So, I've been following the threads on the 2-piece crank stories and I've been considering my own situation with two brass era cars that still sport the original motors. Well, The engine on the 15 is kind of tired so I'm thinking of taking it out this winter and going through it.
That got me thinking about the crank, the 4th main... and how to assemble it all so that it is in a relaxed state.
A lot of pains are taken to make sure everything (meaning the 4th main) lines up when the engine while it is vertical and on the stand. But as soon as you flip it horizontal to put it in the car, the weight of the transmission goes on the crank and things are going to sag. So that got me thinking about solutions to the problem.
The sketch shows my proposed solution to the problem. When the engine is on the stand and assembled, I am planning on match-drilling two holes through the 4th main flange, into the beefy web of the pan. These holes would allow a press fit for a select hardened pin... I'm thinking an 1/8th inch pin. With the gasket and flange located, the pins are pressed in place, securely holding the 4th main at the relaxed location. The length can be trimmed with an angle grinder (make sure you cover any holes!) so that the pin does not extend beyond the thickness of the flange. When you are ready to install the engine, the pinned 4th main should stay in the proper location until you can bolt the drive shaft up, keeping the transmission shaft in proper alignment.
Hurl you suggestions, praise, insults and broken shards of glass. I'm all for coming up with a way to precisely maintain alignment to reduce stress on the crankshaft.
James, I have seen the time taken for pinning the fourth main, wish I had a picture of the 14 with the broken crank! I think is does help but the diamond cranks are weak and if you run them all the time, it is only a matter of time till you join the club.
Sounds like a good idea. Can't see any downside to it. I'll save the post and try it on the next rebuild!
I've typically played with the 19 or later engines so I may be missing something but I've usually found the 4th main to fit quite snugly in the pan and trans cover. My approach has been to set the engine vertical, check runout of the tail shaft and then check the fit of the 4th main to the pan. Now I am a member of the 2 piece club having broken 2 on my speedster over 20 years. A combined 30+ years on my touring and coupe with stock motors never had a crank issue. I am knocking on wood as I type this though as I believe the bit about "when" rather than "if".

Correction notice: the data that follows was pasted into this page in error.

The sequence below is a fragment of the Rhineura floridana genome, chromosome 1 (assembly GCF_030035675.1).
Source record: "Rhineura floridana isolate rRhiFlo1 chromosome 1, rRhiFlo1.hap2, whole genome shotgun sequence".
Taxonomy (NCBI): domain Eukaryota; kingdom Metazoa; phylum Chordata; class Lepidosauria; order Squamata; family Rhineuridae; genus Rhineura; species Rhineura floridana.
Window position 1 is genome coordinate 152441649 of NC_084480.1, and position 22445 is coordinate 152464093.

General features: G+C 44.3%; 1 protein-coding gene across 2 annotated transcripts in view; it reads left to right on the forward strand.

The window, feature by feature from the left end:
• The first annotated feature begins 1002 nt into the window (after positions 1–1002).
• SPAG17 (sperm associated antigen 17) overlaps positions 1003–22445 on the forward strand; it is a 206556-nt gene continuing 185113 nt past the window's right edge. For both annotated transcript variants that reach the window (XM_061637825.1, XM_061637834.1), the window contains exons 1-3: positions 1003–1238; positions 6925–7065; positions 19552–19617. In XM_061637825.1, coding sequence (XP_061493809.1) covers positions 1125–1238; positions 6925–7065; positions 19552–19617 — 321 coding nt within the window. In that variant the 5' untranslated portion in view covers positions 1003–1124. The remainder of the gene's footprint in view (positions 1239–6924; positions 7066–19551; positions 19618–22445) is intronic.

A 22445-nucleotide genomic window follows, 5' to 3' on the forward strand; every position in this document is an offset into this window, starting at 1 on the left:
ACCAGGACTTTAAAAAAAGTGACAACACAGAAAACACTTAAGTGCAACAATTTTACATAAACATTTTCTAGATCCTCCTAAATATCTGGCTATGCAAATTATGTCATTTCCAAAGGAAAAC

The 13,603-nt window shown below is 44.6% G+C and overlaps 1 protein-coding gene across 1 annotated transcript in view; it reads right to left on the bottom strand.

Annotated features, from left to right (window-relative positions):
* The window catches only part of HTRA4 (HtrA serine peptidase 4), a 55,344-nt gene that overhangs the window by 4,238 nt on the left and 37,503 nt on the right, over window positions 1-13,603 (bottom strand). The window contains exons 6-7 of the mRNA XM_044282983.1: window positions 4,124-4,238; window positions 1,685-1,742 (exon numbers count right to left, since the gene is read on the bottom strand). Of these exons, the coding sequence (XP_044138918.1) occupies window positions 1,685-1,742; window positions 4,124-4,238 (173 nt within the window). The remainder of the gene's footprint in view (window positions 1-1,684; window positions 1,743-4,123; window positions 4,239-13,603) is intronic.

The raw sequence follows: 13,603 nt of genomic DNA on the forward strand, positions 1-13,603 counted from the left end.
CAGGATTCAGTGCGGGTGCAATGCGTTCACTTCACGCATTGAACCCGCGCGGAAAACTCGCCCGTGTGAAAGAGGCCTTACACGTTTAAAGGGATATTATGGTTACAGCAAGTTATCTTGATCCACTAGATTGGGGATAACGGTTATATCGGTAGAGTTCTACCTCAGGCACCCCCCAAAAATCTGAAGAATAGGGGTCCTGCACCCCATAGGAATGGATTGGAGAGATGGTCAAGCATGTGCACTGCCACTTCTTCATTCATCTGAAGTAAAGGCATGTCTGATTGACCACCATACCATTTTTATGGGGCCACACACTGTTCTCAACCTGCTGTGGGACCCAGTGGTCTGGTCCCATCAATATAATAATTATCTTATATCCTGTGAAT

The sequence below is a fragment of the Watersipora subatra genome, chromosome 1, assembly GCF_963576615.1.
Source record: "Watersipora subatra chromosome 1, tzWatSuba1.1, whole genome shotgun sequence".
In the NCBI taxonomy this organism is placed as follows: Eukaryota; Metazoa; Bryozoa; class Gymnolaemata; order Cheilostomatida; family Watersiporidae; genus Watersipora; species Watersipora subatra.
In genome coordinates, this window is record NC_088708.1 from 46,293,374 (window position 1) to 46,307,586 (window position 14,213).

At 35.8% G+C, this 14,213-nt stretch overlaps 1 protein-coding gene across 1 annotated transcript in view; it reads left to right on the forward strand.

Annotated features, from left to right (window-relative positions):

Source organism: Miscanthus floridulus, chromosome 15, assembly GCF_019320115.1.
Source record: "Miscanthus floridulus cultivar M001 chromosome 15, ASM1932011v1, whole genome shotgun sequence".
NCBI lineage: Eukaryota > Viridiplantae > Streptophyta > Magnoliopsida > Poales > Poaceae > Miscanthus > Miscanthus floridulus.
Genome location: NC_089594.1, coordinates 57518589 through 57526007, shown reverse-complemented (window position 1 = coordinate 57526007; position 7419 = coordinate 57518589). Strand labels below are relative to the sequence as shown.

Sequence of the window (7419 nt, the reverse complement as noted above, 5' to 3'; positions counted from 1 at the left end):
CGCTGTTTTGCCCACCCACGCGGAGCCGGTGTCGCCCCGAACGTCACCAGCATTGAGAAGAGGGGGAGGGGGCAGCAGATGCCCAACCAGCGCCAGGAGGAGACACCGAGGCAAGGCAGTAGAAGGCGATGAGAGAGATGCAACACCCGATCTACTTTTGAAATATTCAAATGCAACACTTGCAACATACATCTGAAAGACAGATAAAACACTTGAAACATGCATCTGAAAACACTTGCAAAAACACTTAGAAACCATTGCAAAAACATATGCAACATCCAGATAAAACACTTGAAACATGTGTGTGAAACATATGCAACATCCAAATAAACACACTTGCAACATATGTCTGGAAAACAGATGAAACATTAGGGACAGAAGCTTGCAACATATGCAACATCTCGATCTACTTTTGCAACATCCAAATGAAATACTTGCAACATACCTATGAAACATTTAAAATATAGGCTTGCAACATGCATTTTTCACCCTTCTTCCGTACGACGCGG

Then again I've seen pinned 4th mains and I can't imagine they could hurt if all is aligned before they are drilled. If it makes you feel better, go for it.
The biggest cause to a crank breaking, Ford did it them selves.
On both sides of the center main, they went in with a grind wheel and cleaned up the casting, or forging leaving a square radius, and they will crack there sooner, or later, as some of the broken crank pictures showed.
That's where we check first.
I did exactly that to one about 5 years ago.
It's my son's T and he doesn't baby it.
Don't know how many miles but it's still going strong.
It's a diamond shaped crank.
My speedster has the 4th main cap drilled and fitted in place with two 3/16" countersunk set screws threaded into the casting on the pan. This makes removal easy. Then just fit the rest as usual.
Hope this helps.
Allan from down under.
In a previous contribution to this subject, I had mentioned installing the ball cap with the engine in the verticle,and a truly centered "slide fit" on the transmission output shaft.I neglected to relate that as well as installing the four bolts, 2 into the hogshead and 2 into the end of the pan to position the ballcap,I also drilled and tapped into each-(hogshead & pan) and installed 1/4"x 28 flat head allen head cap screws which lock the ballcap on center.As to the weight of the transmission pulling the rear end of the pan downward,I installed the support plate as outlined.Thus all stays in line when the engine is in the horizontal position.My plate is providing the same "improvement" as Ford has done in '26 and '27.Regards,Tom Forsythe
Well...I have been measuring pan gaskets.New ones measure 0.049 and the ones removed after an engine strip have measured 0.034..so during use they have compressed by 15 thou.So no matter how carefully you check the fourth main alignment when building the engine it would seem vertical alignment will suffer with time.Having said that both crankshafts I have broken have been between number one and number two and I don't think fourth bearing misalignment would have contributed much to this.
My solution is a "floating" connection of the transmission shaft to the crankshaft. So far it seems to be working out as planned. About 10 of them in service for 5 years
Clifford, I'm certainly no mechanic, and definitely no expert, but if the 4th. main is misaligned, being at the opposite end of #1 & #2 I would think the "bending" of the crank from that opposite end would definitely contribute to the forward break.
could you tell us more about "floating" connection of the transmission shaft to the crankshaft?